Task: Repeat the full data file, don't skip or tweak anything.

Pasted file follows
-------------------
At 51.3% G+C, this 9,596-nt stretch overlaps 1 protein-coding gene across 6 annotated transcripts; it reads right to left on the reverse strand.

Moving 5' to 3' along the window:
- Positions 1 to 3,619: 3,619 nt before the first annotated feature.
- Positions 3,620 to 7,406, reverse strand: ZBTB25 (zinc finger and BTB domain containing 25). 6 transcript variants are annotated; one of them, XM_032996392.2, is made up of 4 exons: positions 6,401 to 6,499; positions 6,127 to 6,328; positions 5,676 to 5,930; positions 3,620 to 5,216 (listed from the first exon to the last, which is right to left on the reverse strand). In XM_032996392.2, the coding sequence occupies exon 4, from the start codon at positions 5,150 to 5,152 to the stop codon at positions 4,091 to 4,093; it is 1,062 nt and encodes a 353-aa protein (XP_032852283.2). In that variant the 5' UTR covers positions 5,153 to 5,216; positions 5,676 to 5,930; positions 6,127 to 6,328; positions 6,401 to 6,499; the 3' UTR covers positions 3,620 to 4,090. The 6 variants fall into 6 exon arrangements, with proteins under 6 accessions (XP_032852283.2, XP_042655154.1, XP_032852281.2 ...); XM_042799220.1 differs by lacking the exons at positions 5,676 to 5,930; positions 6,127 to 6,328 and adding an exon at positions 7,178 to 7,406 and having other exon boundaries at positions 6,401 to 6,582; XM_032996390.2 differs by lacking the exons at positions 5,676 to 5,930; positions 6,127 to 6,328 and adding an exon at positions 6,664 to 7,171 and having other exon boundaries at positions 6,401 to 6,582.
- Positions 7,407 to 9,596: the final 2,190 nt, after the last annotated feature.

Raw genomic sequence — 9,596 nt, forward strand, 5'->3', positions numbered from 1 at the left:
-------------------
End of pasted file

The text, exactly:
At 51.3% G+C, this 9,596-nt stretch overlaps 1 protein-coding gene across 6 annotated transcripts; it reads right to left on the reverse strand.

Moving 5' to 3' along the window:
- Positions 1 to 3,619: 3,619 nt before the first annotated feature.
- Positions 3,620 to 7,406, reverse strand: ZBTB25 (zinc finger and BTB domain containing 25). 6 transcript variants are annotated; one of them, XM_032996392.2, is made up of 4 exons: positions 6,401 to 6,499; positions 6,127 to 6,328; positions 5,676 to 5,930; positions 3,620 to 5,216 (listed from the first exon to the last, which is right to left on the reverse strand). In XM_032996392.2, the coding sequence occupies exon 4, from the start codon at positions 5,150 to 5,152 to the stop codon at positions 4,091 to 4,093; it is 1,062 nt and encodes a 353-aa protein (XP_032852283.2). In that variant the 5' UTR covers positions 5,153 to 5,216; positions 5,676 to 5,930; positions 6,127 to 6,328; positions 6,401 to 6,499; the 3' UTR covers positions 3,620 to 4,090. The 6 variants fall into 6 exon arrangements, with proteins under 6 accessions (XP_032852283.2, XP_042655154.1, XP_032852281.2 ...); XM_042799220.1 differs by lacking the exons at positions 5,676 to 5,930; positions 6,127 to 6,328 and adding an exon at positions 7,178 to 7,406 and having other exon boundaries at positions 6,401 to 6,582; XM_032996390.2 differs by lacking the exons at positions 5,676 to 5,930; positions 6,127 to 6,328 and adding an exon at positions 6,664 to 7,171 and having other exon boundaries at positions 6,401 to 6,582.
- Positions 7,407 to 9,596: the final 2,190 nt, after the last annotated feature.

Raw genomic sequence — 9,596 nt, forward strand, 5'->3', positions numbered from 1 at the left: